- USD/ZAR testing key support near 17.25 on chart
- Break below places 17.06 & 16.59 into contention
- GBP/ZAR supported at 20.28, stymied near 20.70
- SARB policy & Eskom woes in focus domestically
- USD, Fed & China's pandemic policy posing risks
Above: Ceremonial arrival of President Cyril Ramaphosa at Horseguards Parade, London, following invitation for State Visit to United Kingdom by King Charles III. Image © Simon Walker, No 10 Downing Street.
The Rand has continued to test an important level of resistance against the Dollar on the charts though it has been unable to subdue a buoyant Pound Sterling and will have to navigate a multitude of risks in the days ahead.
South Africa's Rand advanced against a retreating U.S. Dollar on Tuesday while also climbing against the Chinese Renminbi and other Asia Pacific currencies such as the Korean Won and Singapore Dollar but it lagged behind most within the G10 contingent of major currencies.
USD/ZAR has continued trading close to 17.25, which has been flagged as a trend inflection point by technical strategists at BofA Global Research, in recent sessions and would potentially have scope to push lower toward 17.06 and 16.59 if the trendline around 17.25 gives way.
"Locally, the focus remains on the state of Eskom and its struggles to fulfil its most basic purpose," says Walter de Wet, a currency strategist at Nedbank.
Tuesday's price action came with parts of South Africa sitting in darkness amid a fresh bout of load shedding by state electricity monopoly Eskom, a spectre which may also be looming for parts of the Britain.
The mixed Rand performance also follows market disappointment over developments in China where coronavirus containment efforts have brought fresh disruption to parts of the economy and upset following jubilant speculation over a possible change of tac in the world's second largest economy.
This potentially explains the underperformance of Asia Pacific currencies, which would be relevant for the Rand because the South African currency is highly sensitive to movements in the Renminbi and likely as a result of the trade relationship between South Africa and China.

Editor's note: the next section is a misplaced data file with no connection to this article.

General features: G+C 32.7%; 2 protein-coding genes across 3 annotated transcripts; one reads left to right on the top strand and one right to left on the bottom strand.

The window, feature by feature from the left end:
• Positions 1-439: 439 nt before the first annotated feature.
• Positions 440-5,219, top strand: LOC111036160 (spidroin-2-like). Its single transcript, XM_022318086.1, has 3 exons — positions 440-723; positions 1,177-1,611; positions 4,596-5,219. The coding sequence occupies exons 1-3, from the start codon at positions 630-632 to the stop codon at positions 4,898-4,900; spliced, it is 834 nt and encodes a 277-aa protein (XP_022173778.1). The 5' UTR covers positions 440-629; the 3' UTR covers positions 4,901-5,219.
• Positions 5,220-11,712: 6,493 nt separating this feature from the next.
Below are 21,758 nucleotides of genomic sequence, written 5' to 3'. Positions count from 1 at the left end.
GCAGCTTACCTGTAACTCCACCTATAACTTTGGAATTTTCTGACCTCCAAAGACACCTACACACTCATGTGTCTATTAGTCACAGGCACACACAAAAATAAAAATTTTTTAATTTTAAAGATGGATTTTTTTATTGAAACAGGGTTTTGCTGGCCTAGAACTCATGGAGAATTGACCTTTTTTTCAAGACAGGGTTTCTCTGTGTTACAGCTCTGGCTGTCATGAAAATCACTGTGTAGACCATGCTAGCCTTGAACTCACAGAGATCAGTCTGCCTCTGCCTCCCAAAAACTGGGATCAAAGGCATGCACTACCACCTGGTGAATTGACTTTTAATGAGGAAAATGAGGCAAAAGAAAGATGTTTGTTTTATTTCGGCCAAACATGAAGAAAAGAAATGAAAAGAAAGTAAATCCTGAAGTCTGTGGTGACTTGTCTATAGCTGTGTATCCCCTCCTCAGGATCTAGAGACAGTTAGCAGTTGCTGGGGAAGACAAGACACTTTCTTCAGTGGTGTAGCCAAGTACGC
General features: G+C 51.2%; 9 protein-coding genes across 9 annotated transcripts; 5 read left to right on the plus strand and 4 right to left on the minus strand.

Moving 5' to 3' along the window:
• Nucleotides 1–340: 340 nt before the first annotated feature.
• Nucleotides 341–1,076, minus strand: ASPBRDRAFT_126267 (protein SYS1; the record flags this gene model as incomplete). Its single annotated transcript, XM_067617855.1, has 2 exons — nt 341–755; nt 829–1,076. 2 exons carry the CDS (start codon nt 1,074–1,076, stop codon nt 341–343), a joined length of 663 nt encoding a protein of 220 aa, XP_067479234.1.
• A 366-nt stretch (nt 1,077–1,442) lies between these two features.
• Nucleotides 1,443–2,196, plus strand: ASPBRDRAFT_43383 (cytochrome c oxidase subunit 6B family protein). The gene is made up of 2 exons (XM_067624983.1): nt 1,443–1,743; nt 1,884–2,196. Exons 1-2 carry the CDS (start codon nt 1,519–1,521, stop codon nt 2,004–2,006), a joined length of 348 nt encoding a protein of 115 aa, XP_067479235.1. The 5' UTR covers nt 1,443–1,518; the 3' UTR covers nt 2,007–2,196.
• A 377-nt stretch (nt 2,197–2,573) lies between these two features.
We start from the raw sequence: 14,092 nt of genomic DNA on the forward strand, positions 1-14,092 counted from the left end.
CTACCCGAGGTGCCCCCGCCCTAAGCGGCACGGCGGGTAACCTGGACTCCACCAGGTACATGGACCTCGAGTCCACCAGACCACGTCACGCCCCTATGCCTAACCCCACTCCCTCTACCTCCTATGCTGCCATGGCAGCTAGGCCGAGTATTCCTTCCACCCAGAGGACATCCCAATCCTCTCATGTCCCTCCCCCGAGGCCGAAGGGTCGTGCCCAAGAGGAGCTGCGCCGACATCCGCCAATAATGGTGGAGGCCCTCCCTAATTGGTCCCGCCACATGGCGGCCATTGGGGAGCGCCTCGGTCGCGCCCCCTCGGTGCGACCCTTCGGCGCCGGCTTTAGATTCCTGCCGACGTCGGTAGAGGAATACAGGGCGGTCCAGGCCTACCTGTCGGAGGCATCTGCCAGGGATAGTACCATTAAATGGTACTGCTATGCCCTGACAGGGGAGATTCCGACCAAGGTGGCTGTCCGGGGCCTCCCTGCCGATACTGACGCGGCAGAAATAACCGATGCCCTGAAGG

"The rand remains vulnerable to global risk sentiment as well, while domestically markets are tending towards a 75bp instead of a 100bp hike from the MPC this week," says Annabel Bishop, chief economist at Investec.
"The US has hiked interest rates by 100bp more than SA has, and the erosion of the interest rate differential between the two countries has weakened the rand, as has US$ strength on rising risk aversion globally. The FOMC is set to hike again this year by 50bp in December," Bishop adds.
All of this comes ahead of this Thursday's monetary policy decision in which the South African Reserve Bank (SARB) is likely to lift its cash rate from 6.25% to 7% if the economist consensus is anything to go by, which would be a sixth increase from a record low of 3.5% back in November 2021.
Above: GBP/ZAR shown at daily intervals with Fibonacci retracements of August decline indicating possible areas of technical resistance. Selected moving-averages denote possible areas of technical support. Click image for closer inspection.
Thursday's SARB decision will follow Wednesday's release of minutes from the November Federal Open Market Committee (FOMC) meeting of the Federal Reserve in which U.S. policymakers agreed to raise the Fed Funds rate by three quarters of a percentage point for a fourth consecutive occasion.
"Tomorrow’s minutes will be important to watch, but recent Fedspeak has undoubtedly added a layer of caution to the dovish pivot enthusiasm, which could mean investors may also be more reluctant to overinterpret dovish signals from the minutes," says Francesco Pesole, an FX strategist at ING.
"We continue to see the dollar at risk of new brief bearish waves this week, but we note that the environment has now turned more benign for the greenback, and this may be laying the groundwork for a re-appreciation into year-end, which is our baseline scenario," he adds.
Fed Chairman Jerome Powell told reporters after November's decision that U.S. data had, until then, argued in favour of a higher end point or peak for interest rates than the 4.75% suggested in September's FOMC forecasts.
The market is likely to look on Wednesday for clues about how widely held this view was on the FOMC while the Dollar and other currencies including the Rand could be sensitive whatever the suggestion in relation to this particular point.
"We suspect the risks are tilted towards a realized level above 500bps. We are shifting to a more neutral view on the USD and suspect ranges to hold for now," says Bipan Rai, North American head of FX strategy at CIBC Capital Markets.